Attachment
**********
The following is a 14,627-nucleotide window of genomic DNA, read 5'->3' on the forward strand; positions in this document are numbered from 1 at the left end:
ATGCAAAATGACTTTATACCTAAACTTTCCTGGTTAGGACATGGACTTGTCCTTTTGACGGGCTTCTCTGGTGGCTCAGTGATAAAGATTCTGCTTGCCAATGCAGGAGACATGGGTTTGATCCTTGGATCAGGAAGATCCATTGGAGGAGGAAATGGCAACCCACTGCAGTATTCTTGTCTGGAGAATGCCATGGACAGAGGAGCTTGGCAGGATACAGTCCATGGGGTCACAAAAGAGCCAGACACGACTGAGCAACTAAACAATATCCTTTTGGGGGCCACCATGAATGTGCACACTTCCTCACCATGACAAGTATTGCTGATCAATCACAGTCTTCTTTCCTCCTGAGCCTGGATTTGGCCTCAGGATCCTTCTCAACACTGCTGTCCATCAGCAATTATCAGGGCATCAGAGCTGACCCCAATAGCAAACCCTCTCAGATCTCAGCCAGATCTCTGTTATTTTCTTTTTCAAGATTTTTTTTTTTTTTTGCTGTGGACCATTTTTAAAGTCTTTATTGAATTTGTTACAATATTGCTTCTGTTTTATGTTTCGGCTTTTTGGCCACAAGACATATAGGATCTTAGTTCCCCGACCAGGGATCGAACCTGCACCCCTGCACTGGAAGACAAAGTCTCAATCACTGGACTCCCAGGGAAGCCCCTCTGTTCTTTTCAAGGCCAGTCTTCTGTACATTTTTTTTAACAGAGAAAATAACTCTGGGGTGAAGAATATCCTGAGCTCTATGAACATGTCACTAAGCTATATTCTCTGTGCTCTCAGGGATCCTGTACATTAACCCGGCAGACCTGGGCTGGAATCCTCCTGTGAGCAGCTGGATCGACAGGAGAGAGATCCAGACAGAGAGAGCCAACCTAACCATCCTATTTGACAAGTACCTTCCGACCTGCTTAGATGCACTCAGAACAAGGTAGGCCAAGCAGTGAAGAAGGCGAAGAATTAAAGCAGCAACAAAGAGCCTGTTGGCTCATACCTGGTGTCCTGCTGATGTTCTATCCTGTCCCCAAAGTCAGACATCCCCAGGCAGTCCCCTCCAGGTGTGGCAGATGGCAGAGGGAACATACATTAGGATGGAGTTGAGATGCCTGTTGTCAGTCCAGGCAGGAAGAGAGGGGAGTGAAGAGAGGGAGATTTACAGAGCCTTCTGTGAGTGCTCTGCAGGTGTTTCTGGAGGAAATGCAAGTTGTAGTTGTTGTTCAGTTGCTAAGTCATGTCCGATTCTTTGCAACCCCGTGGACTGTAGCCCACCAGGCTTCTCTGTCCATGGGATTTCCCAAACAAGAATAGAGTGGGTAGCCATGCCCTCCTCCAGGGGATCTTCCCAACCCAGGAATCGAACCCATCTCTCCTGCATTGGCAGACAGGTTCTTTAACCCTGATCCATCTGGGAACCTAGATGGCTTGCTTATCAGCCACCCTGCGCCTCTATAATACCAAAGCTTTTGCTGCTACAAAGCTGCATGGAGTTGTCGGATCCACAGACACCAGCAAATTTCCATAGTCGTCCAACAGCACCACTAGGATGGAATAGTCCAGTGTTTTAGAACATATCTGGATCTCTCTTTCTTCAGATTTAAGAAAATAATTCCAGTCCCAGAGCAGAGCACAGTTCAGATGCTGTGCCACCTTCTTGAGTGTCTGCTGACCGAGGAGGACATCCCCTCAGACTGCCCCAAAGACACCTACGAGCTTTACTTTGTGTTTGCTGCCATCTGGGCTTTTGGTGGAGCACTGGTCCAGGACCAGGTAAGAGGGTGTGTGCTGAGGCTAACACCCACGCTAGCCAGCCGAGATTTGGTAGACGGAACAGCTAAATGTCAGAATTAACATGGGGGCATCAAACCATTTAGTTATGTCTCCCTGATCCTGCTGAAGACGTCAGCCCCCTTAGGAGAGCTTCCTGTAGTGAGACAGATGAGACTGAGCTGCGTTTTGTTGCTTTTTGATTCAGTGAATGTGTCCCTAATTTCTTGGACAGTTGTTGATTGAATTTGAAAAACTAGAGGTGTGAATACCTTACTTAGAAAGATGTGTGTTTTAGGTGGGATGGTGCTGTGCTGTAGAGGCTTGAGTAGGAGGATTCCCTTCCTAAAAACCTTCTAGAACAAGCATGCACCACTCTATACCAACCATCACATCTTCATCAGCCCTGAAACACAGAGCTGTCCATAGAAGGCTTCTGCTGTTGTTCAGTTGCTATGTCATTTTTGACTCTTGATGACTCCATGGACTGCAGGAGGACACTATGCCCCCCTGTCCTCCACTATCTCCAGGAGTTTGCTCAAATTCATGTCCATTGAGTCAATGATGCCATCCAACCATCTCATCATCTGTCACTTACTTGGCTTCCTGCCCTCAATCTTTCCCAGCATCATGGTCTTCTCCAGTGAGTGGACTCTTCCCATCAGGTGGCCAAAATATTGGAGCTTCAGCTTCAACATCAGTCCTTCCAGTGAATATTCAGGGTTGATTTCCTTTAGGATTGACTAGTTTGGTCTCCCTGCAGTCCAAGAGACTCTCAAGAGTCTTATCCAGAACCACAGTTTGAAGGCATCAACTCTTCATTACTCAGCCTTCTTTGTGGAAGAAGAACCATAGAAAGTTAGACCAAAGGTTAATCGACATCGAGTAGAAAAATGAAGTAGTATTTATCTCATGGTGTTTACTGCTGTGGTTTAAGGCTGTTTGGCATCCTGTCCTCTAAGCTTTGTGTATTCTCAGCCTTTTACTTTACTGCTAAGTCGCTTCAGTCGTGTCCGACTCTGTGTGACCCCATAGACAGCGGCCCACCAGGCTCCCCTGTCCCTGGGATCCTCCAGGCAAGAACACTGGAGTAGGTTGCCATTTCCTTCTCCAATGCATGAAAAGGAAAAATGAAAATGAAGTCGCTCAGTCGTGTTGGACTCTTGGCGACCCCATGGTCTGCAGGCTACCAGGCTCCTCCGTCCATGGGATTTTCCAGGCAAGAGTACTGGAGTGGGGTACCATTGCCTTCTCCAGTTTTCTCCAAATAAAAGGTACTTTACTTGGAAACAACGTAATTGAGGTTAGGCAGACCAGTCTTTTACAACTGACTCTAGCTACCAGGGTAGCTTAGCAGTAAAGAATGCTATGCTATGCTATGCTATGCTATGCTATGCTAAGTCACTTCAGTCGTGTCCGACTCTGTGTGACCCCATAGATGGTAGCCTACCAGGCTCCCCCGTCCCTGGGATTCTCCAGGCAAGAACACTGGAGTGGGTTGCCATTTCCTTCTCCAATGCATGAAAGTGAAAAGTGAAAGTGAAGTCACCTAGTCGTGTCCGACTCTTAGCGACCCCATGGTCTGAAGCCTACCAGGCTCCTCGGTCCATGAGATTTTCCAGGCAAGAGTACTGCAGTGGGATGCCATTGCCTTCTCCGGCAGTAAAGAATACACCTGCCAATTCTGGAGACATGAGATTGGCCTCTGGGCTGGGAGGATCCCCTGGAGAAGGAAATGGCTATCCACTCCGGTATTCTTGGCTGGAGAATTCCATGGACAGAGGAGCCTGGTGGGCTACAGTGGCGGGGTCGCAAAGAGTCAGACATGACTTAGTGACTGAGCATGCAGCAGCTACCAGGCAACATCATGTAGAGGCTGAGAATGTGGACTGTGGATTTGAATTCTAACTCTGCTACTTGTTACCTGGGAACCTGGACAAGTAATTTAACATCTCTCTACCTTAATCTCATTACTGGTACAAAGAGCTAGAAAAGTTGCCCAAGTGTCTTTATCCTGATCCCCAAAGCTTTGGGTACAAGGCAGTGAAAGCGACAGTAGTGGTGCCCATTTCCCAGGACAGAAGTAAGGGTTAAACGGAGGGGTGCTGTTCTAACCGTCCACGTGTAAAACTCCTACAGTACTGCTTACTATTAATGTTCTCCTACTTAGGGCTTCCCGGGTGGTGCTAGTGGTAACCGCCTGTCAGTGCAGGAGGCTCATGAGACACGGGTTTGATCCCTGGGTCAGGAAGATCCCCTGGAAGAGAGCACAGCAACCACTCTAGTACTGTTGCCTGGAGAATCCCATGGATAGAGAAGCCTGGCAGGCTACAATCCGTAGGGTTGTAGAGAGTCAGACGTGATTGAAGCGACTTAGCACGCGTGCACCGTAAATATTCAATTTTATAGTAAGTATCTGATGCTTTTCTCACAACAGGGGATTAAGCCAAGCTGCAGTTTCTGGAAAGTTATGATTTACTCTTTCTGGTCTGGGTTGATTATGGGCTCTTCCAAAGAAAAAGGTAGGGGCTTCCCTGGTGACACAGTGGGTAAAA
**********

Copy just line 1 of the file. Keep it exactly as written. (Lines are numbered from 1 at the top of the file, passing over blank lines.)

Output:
The following is a 14,627-nucleotide window of genomic DNA, read 5'->3' on the forward strand; positions in this document are numbered from 1 at the left end: